In fact, many pharmacies have suspended vaccinations due to heavy workloads, relocation of time to troubleshoot drug shortages, and lack of PPE. Specifically, patients receiving multi-dose vaccine series (eg. Shingrix, Varivax III, and Gardasil 9) have been most impacted. Given the complexities of patient risk vs. needs, how can we best support pharmacists to navigate these challenging circumstances?
To start, we’ve compiled a list of vaccine schedule misconceptions to support front-line pharmacists in handling vaccination services during COVID-19.
Vaccine Schedule Misconceptions
Here are some common misconceptions about scheduled vaccines:
1. Recommended maximum intervals must be strictly followed.
False, maximum intervals do not exist because the body has immunologic memory.
If vaccine dose is administered ≤ 4 days before the recommended due date, it can be considered valid
If dose is given earlier ( ≥4 days before due date), it is considered invalid as the efficacy cannot be assured
4. If maximum intervals don't exist, it's safe to miss vaccine doses.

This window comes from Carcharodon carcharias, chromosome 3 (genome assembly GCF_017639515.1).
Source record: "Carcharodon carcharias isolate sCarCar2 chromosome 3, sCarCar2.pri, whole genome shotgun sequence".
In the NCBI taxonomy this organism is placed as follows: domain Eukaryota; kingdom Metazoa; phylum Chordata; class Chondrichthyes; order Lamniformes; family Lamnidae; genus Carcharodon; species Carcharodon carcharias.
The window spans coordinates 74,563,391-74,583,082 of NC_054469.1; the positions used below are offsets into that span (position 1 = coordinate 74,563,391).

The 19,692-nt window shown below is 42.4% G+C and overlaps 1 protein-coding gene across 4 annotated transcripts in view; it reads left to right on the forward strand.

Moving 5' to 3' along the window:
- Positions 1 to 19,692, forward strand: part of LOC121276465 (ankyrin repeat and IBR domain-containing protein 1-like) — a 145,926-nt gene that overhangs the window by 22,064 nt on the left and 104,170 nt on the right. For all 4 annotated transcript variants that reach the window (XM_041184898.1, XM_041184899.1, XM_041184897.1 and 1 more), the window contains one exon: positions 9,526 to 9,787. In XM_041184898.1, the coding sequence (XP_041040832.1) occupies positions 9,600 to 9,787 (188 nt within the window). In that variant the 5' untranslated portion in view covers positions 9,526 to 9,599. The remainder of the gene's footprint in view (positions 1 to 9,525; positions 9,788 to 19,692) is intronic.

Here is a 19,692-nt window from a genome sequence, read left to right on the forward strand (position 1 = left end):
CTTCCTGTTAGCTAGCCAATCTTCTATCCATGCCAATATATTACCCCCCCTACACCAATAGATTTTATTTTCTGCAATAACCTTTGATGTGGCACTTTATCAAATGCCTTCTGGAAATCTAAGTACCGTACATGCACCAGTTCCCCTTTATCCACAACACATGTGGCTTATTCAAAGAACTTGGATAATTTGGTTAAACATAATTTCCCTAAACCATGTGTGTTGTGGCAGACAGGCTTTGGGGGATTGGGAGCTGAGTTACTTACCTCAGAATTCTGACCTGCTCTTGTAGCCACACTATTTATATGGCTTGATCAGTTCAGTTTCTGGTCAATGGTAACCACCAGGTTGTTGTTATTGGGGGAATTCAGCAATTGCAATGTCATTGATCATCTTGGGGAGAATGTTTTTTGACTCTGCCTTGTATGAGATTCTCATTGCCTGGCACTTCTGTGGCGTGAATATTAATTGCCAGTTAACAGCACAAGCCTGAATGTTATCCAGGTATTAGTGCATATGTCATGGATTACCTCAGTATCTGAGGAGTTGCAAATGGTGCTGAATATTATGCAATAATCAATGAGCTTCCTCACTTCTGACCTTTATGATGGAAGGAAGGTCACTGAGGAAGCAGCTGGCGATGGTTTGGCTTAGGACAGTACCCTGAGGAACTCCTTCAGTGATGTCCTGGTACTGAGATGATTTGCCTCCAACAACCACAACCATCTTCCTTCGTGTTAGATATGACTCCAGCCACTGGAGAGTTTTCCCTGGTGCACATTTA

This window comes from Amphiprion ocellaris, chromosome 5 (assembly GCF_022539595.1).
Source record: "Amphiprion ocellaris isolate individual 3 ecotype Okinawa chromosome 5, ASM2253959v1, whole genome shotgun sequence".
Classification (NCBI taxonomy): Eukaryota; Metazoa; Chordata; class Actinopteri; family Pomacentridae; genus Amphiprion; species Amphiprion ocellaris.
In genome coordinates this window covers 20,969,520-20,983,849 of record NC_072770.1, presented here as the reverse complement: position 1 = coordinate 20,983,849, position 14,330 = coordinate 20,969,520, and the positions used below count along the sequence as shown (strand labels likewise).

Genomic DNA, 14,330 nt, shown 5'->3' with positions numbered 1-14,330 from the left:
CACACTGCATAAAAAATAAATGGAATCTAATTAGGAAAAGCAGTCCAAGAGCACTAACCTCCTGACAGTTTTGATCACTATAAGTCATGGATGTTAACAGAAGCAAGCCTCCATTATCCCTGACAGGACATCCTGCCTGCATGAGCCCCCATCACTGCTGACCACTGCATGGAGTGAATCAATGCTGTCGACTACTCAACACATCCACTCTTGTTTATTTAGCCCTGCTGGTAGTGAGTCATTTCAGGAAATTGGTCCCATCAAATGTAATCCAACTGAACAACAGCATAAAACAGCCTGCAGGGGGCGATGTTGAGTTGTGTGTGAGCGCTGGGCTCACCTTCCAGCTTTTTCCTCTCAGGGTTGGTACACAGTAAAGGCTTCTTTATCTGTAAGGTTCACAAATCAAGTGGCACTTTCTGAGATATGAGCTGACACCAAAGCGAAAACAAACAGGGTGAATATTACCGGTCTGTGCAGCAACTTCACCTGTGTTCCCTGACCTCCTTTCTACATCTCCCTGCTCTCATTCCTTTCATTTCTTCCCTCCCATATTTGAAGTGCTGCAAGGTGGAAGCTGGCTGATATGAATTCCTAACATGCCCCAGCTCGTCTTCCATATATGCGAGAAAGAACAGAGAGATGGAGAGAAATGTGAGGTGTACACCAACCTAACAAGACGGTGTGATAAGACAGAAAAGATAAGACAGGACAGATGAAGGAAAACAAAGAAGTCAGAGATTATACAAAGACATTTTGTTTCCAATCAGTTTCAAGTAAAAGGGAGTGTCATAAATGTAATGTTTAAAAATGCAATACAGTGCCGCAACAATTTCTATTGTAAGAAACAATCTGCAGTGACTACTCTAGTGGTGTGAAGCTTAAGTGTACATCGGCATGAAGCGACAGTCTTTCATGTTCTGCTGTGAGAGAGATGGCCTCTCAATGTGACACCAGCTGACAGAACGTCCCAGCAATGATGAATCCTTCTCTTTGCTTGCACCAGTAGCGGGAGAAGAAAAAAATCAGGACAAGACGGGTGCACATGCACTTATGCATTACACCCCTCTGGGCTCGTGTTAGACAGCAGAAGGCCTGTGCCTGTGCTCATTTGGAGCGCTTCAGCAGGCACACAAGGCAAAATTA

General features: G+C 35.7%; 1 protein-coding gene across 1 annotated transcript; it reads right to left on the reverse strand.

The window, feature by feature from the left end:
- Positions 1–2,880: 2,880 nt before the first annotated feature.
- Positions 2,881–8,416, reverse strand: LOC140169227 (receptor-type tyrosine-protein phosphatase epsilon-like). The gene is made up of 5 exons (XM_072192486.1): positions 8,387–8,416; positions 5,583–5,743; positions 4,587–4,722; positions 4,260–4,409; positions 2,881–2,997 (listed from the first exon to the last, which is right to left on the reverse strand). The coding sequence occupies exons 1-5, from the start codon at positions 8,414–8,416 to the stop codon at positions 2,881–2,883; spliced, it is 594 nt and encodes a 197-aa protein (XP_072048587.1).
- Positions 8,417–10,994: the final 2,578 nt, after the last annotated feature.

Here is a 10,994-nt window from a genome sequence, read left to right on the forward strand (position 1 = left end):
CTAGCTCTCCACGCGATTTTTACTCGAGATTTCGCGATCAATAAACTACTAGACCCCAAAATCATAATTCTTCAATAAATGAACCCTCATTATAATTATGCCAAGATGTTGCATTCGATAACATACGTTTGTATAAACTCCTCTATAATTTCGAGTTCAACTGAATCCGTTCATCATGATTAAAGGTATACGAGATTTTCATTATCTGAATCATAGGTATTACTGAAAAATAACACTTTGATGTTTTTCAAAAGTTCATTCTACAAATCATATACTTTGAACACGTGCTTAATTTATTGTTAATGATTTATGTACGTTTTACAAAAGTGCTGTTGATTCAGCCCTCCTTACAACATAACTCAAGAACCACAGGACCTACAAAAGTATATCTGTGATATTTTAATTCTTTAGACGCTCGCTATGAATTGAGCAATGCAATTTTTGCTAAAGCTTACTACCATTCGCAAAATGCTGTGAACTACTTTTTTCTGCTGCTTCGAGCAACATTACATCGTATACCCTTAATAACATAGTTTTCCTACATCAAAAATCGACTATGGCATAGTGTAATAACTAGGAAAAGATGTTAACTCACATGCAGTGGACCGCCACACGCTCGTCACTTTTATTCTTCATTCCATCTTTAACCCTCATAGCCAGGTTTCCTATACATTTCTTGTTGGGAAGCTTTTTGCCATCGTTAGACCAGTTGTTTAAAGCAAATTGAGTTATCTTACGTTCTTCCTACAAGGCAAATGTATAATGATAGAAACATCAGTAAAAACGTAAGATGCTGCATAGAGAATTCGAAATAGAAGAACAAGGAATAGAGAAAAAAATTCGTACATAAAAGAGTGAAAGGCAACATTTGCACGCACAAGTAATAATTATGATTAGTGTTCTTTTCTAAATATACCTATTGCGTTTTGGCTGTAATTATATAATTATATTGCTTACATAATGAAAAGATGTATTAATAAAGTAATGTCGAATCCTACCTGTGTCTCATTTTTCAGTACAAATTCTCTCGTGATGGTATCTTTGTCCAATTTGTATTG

False, a lapse in vaccination schedules prolongs the patient’s risk of acquiring the vaccine-preventable infection (VPI). There’s a lack of efficacy studies on delayed immunization schedules.
Additionally, to better support pharmacists in their clinical decision-making process, we created a COVID-19 Vaccination Framework based on the latest guidelines.
We collected evidence-based guidance documents from leading Canadian healthcare organizations to establish this framework. Additional resources can be found in the references section.
It's crucial to establish contingency plans and management protocols, which provide clear guidance, alleviate stress, and promote resilience during times of uncertainty. Often, a proactive approach can ensure the adaptability of pharmacy services amidst the rapidly evolving COVID-19 crisis.
Pharmacists to consider wearing all PPE elements recommended for droplet/contact exposure (surgical mask, full-length, long-sleeved gown, gloves, and eye protection) in cases where vaccination should not be delayed for patients with suspected COVID-19.
How have you been handling vaccination concerns in your practice? Please share your learnings with us on LinkedIn, or email us at firstname.lastname@example.org. We'd love to connect with you and continue the dialogue with our pharmacist colleagues.
Stay tuned for Part 2 of our COVID-19 Vaccination Series, where we use the framework to dive into a patient case.
Graphics: Michelle Yee Editors: Rui Su and Yifan Zhou
Disclaimer: The contents of this blog is to be used for informational purposes only and is not intended to replace clinical guidelines or the advice of a health professional. Patients should contact a health professional for appropriate advice.